Motive for shooting unclear as gunman’s past emerges
Investigators find a history of mental illness, anger and brushes with the law
An armed guard stands outside the Washington DC naval facility following Monday’s shootings. Aaron Alexis’s job loss is being considered as a triggering factor for his killings. Photograph: Mark Wilson/Getty Images
The latest US mass shooting that killed 12 and wounded eight people at a Washington DC naval facility has again raised questions about gun controls and background checks on troubled individuals with a history of disturbances.
As Washington police named the victims of Monday’s gun rampage, attention shifted to the motives of suspected gunman Aaron Alexis who was killed by police after “multiple” gun fights and how his criminal record and violent behaviour did not sound alarm bells when approving his official security clearance at a military facility.
A clearer picture is emerging of the 34-year-old military contractor’s background, as investigators continued to piece together his movements before he legally entered the Navy Yard with a valid identification badge as a defence contractor employees and fired at workers in a cafeteria.
Investigators are still trying to determine a motive for Alexis’s killing spree, the worst loss of life in a single incident in the Washington DC area since the September 11th, 2001, attack on the Pentagon and the deadliest mass shooting at a US military facility since the Fort Hood killings in Texas in 2009.
Alexis was portrayed by friends and in previous police reports as a troubled individual with mental health problems and a gun-carrying, heavy drinker who had several brushes with the law.
Police records show that Alexis was arrested in 2004 in Seattle for allegedly shooting the tyres on a car in what he described as a “black-out fuelled by anger”. Alexis’s father later told police that his son had “experienced anger-management problems” that his family believed were associated with post-traumatic stress disorder from his participation in rescue attempts on September 11th.
In 2008, Alexis was cited by police for disorderly conduct in an Atlanta nightclub where he damaged furnishings inside and shouted profanities outside.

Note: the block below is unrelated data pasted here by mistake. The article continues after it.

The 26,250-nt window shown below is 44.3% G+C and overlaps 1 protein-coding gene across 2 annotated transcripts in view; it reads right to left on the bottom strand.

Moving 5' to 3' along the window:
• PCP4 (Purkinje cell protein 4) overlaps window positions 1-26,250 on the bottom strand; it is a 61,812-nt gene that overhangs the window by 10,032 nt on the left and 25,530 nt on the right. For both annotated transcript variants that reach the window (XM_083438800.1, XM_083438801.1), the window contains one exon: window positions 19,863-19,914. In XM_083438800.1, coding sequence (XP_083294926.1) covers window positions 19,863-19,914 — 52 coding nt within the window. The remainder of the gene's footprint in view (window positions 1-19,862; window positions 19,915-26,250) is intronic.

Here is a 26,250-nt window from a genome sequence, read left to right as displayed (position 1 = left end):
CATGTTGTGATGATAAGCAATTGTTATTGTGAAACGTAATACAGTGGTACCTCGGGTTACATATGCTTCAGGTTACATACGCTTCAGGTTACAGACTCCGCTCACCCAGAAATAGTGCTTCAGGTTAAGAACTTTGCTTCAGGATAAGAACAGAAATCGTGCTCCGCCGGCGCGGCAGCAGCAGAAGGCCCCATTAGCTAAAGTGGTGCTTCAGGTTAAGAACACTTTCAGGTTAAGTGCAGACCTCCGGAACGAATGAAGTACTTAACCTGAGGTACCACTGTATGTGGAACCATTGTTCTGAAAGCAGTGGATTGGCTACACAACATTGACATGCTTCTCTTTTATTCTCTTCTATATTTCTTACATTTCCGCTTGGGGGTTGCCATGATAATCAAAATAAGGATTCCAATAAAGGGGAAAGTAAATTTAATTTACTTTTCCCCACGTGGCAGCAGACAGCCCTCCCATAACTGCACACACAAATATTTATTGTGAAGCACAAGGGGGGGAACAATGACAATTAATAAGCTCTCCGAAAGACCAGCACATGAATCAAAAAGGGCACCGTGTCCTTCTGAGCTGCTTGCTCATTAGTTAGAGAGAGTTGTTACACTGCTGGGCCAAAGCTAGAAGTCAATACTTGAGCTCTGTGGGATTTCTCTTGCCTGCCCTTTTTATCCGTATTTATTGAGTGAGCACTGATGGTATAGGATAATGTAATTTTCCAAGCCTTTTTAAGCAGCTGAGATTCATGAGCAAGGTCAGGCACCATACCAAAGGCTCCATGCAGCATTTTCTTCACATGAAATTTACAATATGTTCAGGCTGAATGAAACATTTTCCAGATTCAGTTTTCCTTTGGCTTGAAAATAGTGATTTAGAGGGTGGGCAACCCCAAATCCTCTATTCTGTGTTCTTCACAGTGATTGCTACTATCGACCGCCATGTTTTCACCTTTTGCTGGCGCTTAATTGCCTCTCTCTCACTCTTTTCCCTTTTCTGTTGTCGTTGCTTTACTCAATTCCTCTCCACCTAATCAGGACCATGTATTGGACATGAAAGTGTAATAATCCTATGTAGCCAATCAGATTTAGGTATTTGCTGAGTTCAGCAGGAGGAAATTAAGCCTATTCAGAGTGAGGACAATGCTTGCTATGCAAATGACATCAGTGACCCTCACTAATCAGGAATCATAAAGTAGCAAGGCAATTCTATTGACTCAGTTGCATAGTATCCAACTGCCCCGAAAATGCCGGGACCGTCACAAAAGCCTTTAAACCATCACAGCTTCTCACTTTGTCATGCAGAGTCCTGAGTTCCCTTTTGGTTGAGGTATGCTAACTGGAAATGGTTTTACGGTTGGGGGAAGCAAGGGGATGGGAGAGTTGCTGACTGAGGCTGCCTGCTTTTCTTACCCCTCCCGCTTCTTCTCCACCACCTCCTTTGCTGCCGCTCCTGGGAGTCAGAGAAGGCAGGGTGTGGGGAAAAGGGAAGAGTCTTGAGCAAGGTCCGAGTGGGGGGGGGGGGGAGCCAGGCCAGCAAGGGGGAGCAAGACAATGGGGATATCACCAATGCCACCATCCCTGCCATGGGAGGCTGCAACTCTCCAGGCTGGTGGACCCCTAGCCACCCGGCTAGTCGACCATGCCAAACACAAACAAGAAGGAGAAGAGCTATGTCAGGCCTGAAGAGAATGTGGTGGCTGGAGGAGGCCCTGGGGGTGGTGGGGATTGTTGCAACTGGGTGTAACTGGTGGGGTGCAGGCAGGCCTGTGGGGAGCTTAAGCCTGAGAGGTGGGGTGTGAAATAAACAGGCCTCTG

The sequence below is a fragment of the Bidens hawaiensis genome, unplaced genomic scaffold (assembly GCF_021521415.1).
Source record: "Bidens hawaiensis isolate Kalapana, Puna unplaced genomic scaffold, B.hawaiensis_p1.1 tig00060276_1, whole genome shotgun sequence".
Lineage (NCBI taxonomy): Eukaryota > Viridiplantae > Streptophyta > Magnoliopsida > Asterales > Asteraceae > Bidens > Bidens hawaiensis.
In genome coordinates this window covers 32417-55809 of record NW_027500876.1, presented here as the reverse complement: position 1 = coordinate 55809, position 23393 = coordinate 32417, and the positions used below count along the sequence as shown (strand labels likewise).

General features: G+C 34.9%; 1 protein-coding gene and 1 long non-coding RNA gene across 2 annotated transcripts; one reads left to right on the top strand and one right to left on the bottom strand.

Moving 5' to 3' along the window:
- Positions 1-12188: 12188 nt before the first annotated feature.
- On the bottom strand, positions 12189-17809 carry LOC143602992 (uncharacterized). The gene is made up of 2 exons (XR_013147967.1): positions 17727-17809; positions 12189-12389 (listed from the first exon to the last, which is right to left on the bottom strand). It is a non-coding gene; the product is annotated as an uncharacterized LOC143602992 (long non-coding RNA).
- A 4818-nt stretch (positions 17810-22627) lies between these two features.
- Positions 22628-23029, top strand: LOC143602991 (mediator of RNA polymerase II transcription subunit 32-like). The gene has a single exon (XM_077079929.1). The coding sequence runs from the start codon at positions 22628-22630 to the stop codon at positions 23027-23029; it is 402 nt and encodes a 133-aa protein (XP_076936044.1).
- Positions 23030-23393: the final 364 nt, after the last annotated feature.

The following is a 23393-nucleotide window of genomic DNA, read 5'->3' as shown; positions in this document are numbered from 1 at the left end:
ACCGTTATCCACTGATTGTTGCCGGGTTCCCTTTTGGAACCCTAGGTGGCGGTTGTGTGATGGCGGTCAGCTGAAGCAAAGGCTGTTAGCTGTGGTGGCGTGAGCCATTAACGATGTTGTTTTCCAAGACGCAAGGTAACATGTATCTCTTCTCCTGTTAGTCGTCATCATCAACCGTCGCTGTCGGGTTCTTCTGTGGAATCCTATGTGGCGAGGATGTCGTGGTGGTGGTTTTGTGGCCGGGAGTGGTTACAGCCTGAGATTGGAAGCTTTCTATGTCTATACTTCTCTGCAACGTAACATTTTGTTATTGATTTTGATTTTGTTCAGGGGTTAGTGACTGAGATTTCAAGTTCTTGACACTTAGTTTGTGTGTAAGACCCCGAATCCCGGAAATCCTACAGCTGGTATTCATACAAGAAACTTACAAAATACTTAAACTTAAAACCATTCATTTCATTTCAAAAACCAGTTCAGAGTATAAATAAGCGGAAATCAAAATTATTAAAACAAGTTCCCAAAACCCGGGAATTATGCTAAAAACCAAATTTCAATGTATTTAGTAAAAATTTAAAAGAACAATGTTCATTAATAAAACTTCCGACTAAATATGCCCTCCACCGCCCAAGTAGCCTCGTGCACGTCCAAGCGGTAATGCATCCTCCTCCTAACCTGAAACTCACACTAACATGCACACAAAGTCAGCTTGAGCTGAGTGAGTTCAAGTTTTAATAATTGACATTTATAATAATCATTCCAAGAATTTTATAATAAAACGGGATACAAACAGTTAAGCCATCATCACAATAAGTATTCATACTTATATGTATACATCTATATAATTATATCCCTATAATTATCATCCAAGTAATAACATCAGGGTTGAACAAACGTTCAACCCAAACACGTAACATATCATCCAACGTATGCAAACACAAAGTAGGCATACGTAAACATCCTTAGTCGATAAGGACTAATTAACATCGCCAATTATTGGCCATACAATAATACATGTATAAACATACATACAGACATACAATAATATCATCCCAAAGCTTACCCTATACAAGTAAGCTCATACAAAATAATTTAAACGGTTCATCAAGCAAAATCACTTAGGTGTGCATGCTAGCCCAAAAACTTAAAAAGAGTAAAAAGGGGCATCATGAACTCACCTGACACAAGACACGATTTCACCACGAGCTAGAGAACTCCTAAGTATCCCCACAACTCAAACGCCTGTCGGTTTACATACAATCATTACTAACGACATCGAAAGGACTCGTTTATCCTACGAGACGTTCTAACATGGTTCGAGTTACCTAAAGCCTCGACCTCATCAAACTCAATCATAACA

Two years later, he was arrested in Texas for shooting his gun into an upstairs neighbour’s apartment. He escaped prosecution, claiming the firearm went off as he was cleaning it. This run-in with police appears to have led to the US navy to seek his discharge as a navy reservist on January 31st, 2011.
The navy said this week, correcting an earlier assertion, that he applied on his own to leave the navy reserve in early 2011 and this request for a honourable discharge was granted after serving four years.
A navy official quoted in US media said Alexis had shown “a pattern of misconduct” while in service.
In more recent times, Alexis had been working as a civilian contractor for a subcontracting business of computer company Hewlett-Packard called “The Experts”. This would have given him the legal identification and security clearance to enter military facilities such as the Washington Navy Yard.
Investigators were looking into whether Alexis’s job was one of the support roles moved to Colorado as a result of the computer company’s equipment that he serviced being moved to Denver last month. They are examining whether the loss of his job gave Alexis a grudge to carry out the shootings.
Crucially, Alexis’s past contacts with police did not raise warning signs in background checks on gun purchases. None of his previous offences led to any charges or felony convictions that would have prohibited him from purchasing a gun from a federally licensed gun dealer. Investigators were reported to have found that Alexis had legally bought a shotgun at a firearms dealer in Virginia last week.
Alexis, a practising Buddhist, appears to have brought this shotgun with him to the naval facility on Monday. Investigators were still trying to determine whether he also brought an AR15 assault rifle and semi-automatic pistol that were found on him or whether he picked these up at the facility.
While Alexis had been receiving mental health treatment through a veterans’ group since August, seeking treatment or being diagnosed with a mental illness would not have stopped him buying a firearm. He was reported to be suffering from paranoia and a sleep disorder, and hearing voices.
One area of the investigation that raises more questions was how an armed man could enter the navy yard, the largest of five navy command centres in the US. “I don’t think we know that,” said Valerie Parlave, the assistant FBI director in charge of the agency’s Washington DC field office.
Security guards man the main entrance to the facility and check access cards, but with the right ID badges pre-approved personnel can avoid these guards through a side-door from a garage. Alexis had security clearance that was approved by military security and updated as recently as July.
US congressman Michael Turner has called for the publication of a government audit report showing how the navy, in an attempt to cut costs, reduced security checks for outside contractors at the Navy Yard and other military facilities, potentially allowing convicted felons to gain unrestricted access.
The latest American gun atrocity, which has shocked the US capital, is unlikely to rally political support for tighter gun controls, despite the shootings occurring on the doorstep of the US Congress.
Changes to background checks on gun purchases and curbs on semi-automatic weaponry proposed following the Newtown school shootings in Connecticut that left 20 children dead were voted down by Congress earlier this year.